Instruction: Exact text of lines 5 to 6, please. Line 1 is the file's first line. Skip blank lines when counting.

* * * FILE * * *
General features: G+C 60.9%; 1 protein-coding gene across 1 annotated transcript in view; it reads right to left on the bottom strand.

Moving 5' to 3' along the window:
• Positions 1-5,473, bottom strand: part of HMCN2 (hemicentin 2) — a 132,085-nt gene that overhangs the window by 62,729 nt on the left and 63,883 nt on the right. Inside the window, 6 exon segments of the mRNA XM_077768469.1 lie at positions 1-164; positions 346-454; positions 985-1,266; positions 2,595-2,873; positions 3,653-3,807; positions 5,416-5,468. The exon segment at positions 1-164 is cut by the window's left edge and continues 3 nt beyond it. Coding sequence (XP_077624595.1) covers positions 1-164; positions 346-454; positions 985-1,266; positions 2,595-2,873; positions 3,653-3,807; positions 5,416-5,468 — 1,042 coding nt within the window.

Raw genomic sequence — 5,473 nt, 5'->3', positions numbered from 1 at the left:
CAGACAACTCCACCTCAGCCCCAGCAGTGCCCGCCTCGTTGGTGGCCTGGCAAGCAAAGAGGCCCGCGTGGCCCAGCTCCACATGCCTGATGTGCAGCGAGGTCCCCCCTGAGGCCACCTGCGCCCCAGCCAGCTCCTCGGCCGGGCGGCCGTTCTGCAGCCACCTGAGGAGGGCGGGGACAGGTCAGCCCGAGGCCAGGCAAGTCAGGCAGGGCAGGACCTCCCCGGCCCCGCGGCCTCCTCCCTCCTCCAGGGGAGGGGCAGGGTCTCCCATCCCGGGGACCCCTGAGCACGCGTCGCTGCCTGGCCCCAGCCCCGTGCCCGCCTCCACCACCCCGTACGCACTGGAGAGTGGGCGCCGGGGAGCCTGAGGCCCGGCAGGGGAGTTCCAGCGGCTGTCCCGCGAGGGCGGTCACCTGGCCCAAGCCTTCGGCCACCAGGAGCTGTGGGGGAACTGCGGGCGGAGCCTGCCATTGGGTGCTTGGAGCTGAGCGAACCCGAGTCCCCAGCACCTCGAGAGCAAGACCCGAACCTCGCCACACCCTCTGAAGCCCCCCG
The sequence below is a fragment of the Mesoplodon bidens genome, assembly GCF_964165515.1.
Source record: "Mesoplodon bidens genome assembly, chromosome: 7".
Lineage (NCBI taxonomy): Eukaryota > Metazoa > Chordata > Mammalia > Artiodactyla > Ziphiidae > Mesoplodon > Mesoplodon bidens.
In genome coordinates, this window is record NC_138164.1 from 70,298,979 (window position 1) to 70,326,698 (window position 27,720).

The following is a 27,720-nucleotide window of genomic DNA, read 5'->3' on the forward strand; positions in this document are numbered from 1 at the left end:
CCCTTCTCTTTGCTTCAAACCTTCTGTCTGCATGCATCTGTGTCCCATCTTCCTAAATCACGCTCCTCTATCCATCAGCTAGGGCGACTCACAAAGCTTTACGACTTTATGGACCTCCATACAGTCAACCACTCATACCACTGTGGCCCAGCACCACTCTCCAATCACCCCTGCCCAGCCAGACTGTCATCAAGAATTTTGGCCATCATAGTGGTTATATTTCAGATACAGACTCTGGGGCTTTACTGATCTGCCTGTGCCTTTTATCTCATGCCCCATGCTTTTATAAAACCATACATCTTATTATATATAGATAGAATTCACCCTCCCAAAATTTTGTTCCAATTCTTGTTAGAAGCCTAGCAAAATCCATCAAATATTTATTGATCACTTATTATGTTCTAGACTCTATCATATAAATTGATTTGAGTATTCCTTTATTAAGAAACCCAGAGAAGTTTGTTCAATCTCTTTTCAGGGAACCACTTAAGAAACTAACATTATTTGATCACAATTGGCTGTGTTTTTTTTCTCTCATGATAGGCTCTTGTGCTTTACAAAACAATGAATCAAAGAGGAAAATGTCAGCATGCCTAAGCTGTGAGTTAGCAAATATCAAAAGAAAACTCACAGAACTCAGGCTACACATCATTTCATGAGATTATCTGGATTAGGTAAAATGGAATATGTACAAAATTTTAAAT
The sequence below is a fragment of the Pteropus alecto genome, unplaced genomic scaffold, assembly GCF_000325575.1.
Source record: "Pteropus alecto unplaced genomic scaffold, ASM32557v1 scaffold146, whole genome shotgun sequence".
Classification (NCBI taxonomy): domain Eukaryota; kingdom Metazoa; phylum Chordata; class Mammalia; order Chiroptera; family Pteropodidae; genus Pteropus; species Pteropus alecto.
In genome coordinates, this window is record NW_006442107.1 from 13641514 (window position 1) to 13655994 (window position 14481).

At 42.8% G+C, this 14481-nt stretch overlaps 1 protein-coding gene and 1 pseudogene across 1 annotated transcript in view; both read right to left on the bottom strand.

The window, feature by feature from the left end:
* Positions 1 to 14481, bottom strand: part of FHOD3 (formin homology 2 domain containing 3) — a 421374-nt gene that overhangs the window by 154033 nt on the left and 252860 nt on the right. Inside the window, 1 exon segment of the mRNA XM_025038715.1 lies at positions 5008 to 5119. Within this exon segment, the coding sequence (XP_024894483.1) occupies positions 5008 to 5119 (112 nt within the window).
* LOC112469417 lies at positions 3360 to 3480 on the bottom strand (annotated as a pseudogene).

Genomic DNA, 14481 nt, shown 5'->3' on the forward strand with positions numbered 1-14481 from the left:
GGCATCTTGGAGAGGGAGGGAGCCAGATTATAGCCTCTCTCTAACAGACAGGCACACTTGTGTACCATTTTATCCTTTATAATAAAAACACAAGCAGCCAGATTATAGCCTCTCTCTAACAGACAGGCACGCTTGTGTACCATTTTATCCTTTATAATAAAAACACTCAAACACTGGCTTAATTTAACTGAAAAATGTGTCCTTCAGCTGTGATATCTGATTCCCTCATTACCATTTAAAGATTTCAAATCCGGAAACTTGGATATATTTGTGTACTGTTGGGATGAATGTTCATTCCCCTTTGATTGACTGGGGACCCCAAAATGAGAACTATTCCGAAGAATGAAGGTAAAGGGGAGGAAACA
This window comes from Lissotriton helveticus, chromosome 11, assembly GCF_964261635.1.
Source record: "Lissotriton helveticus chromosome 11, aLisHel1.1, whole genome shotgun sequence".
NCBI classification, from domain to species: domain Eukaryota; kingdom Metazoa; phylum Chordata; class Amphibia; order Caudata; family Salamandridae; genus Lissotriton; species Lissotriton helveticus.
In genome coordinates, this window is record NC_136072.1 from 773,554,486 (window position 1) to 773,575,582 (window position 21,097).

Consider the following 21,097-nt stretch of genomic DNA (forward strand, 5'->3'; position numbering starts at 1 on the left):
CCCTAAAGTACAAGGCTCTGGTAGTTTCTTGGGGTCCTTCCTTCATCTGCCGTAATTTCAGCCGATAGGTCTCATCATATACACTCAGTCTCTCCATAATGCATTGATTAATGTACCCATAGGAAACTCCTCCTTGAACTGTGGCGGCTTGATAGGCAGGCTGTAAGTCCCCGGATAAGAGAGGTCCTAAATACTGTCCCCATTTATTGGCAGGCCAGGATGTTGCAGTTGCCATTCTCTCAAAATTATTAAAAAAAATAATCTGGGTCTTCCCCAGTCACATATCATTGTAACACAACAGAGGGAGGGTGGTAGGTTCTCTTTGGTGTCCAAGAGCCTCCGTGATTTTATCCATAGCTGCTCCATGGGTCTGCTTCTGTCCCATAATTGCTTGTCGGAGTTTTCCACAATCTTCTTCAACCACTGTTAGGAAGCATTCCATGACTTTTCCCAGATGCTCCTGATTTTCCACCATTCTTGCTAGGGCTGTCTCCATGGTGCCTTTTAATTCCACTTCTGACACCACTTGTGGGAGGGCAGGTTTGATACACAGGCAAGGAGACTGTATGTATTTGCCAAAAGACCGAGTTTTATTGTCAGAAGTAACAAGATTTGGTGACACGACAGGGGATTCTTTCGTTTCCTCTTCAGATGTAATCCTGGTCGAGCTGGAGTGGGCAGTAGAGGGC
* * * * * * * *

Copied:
CAGACAACTCCACCTCAGCCCCAGCAGTGCCCGCCTCGTTGGTGGCCTGGCAAGCAAAGAGGCCCGCGTGGCCCAGCTCCACATGCCTGATGTGCAGCGAGGTCCCCCCTGAGGCCACCTGCGCCCCAGCCAGCTCCTCGGCCGGGCGGCCGTTCTGCAGCCACCTGAGGAGGGCGGGGACAGGTCAGCCCGAGGCCAGGCAAGTCAGGCAGGGCAGGACCTCCCCGGCCCCGCGGCCTCCTCCCTCCTCCAGGGGAGGGGCAGGGTCTCCCATCCCGGGGACCCCTGAGCACGCGTCGCTGCCTGGCCCCAGCCCCGTGCCCGCCTCCACCACCCCGTACGCACTGGAGAGTGGGCGCCGGGGAGCCTGAGGCCCGGCAGGGGAGTTCCAGCGGCTGTCCCGCGAGGGCGGTCACCTGGCCCAAGCCTTCGGCCACCAGGAGCTGTGGGGGAACTGCGGGCGGAGCCTGCCATTGGGTGCTTGGAGCTGAGCGAACCCGAGTCCCCAGCACCTCGAGAGCAAGACCCGAACCTCGCCACACCCTCTGAAGCCCCCCG
The sequence below is a fragment of the Mesoplodon bidens genome, assembly GCF_964165515.1.